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Sanjay Krishnaa Written by Sanjay Krishnaa, Read the recent blogs posts , press releases and news written by Sanjay Krishnaa
on 23 Oct 2017

The public is ready for superfast, highly reliable 5G networks, but the telecom industry needs time and money to make them a reality. Though readily available 5G technology is still in the testing phase and implementing it will take some time, telecom companies still need to start preparing for them now.


Making the Switch to 5G

A year from now, the public is expecting the rollout of the first 5G networks, the new super-speed, a high-efficiency mobile Internet that will power everything from the Internet of Things (IoT) to remote surgery.

So, how does 5G improve on the already implemented 4G network? The International Telecommunication Union drafted specifications for a 5G network, including:

  • A peak data rate for downloads of 20GB/sec (minimum), with uplink peak data rate of 10GB/sec per single 5G cell
  • Downloads of 100MB/s and uploads of 50MB/s for individual users
  • A maximum latency of 4ms, a fifth of current standards

New Network, New Technology

The main challenge 4G networks face is the limited radio frequency spectrums. As more people and more devices pile onto these limited radio frequency spectrums, less bandwidth is available to transmit data, resulting in a slower service for everyone. 5G can solve these challenges.

But for 5G to both increase speed and reduce this latency will require entirely new technologies, such as:

  • Millimeter waves: Increasing the frequency spectrum is the first step towards 5G technology. The Federal Communications Commission (FCC) has already made available more high-frequency spectrums in the U.S. But higher frequencies have shorter transmission ranges and will experience interference from walls, trees, and even heavy rain.
  • Small cells: Smaller base stations require minimal power to operate and can be placed in more locations than regular cell towers. These can help relay the short signals of millimeter waves, reducing the interference.
  • Massive MIMO: Base stations today have a dozen ports, eight transmitters, and four receivers. With massive MIMO (multiple input, multiple output), 5G base stations could have a hundred ports, increasing capacity 20 or more times over.
  • Beamforming: To stop these additional signals from crossing each other and interfering with the network, telecom operators will need to run a signaling system that can identify and run the most efficient data delivery route for each user at the same time.

These technologies are still in the testing phase and network operators, in collaboration with technology companies like Intel, Samsung, Nokia, and Qualcomm are footing the bill for the R&D.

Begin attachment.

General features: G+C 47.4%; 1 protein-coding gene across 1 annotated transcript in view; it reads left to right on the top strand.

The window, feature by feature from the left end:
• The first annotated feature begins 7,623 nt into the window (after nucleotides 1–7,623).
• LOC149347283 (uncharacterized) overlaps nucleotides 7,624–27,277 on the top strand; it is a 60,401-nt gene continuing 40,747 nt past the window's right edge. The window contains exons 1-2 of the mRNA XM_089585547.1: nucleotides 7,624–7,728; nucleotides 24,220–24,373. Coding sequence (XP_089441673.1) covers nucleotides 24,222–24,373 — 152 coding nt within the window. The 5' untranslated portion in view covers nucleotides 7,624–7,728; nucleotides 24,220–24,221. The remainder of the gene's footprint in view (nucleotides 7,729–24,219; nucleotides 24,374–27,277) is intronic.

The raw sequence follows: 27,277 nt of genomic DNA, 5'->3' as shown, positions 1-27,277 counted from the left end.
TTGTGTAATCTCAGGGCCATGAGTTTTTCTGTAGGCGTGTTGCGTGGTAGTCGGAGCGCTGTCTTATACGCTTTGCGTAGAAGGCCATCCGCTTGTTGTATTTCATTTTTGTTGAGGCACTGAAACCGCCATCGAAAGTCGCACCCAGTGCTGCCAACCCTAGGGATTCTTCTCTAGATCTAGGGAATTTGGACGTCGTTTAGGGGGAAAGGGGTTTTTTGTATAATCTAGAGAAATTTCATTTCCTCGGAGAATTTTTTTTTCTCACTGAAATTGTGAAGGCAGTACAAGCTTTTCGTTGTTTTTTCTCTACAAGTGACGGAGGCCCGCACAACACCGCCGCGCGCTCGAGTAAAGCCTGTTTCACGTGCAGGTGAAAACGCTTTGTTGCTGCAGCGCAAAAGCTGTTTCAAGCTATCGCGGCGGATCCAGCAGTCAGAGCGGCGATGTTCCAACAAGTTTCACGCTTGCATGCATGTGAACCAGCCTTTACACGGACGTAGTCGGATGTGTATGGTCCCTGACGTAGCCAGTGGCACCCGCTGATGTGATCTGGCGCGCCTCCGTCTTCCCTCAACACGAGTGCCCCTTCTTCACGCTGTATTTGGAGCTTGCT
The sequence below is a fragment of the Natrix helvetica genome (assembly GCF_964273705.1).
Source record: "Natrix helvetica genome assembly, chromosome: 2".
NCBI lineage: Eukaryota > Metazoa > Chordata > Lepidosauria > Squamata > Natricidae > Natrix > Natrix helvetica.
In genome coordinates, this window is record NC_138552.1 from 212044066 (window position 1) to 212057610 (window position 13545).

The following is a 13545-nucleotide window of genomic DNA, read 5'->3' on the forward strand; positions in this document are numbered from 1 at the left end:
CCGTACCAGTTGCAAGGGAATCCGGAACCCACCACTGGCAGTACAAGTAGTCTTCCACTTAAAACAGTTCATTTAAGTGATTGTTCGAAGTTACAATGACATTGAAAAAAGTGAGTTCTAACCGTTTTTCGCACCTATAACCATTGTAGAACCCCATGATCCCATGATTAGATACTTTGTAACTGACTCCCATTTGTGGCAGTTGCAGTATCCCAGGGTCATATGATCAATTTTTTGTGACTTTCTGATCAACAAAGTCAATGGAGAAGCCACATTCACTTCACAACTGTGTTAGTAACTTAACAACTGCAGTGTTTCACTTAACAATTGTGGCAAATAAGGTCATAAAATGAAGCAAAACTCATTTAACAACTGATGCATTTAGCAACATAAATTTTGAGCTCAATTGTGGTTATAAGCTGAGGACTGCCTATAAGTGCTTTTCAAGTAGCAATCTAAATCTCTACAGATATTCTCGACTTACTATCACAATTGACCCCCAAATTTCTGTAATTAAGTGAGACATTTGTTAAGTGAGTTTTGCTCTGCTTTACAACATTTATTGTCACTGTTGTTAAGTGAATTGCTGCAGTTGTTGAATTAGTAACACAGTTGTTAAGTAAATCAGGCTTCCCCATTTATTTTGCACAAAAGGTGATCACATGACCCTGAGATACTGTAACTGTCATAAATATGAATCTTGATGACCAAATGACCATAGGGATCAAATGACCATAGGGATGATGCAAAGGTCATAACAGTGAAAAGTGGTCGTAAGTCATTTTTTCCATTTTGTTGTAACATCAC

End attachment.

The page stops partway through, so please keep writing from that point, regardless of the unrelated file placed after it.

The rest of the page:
The Impact of 5G Technology on the Telecom Industry

The biggest hurdle facing the telecom industry in relation to 5G right now is finding the funds to support the required changes. Service providers will need to invest heavily in technology and network upgrades in order to provide customers with their desired Internet speed. But the investment will pay off as the new technology and infrastructure will ultimately enable telecoms to offer their customers more.

The US, with its widespread population, will have particular difficulties expanding 5G coverage. The GSMA is predicting that Asia will lead the way in the development of 5G technologies, spurred by the human density of its cities that lends itself to 5G deployment.

While it’s speed that’s grabbing all the headlines, it’s probably latency that’s more important for 5G. Some experts have warned that pursuing ever higher speeds is a fool’s game - at a certain point, customer demand for speed at any cost will fall away. As telecoms deploy their 5G networks, they will need to balance the perceived need for speed with the size of the required investment and make sure the real needs of customers are met. Consumers might believe the hype that faster is better, but in the end, what they crave may be reliability and reduced latency.

Experts expect the first commercially available 5G network won't be around until 2020, but ABI Research predicts mobile broadband operators will see 5G revenues of $247 billion in 2025, with North America, Asia-Pacific, and Western Europe being the top markets. Despite the challenges and the investment, 5G will be a revolution for customers and operators alike.

Upgrading to 5G technology can bring us closer to building a growing number of Smart Cities around the world. Find out more about how different Smart Cities look around the world.

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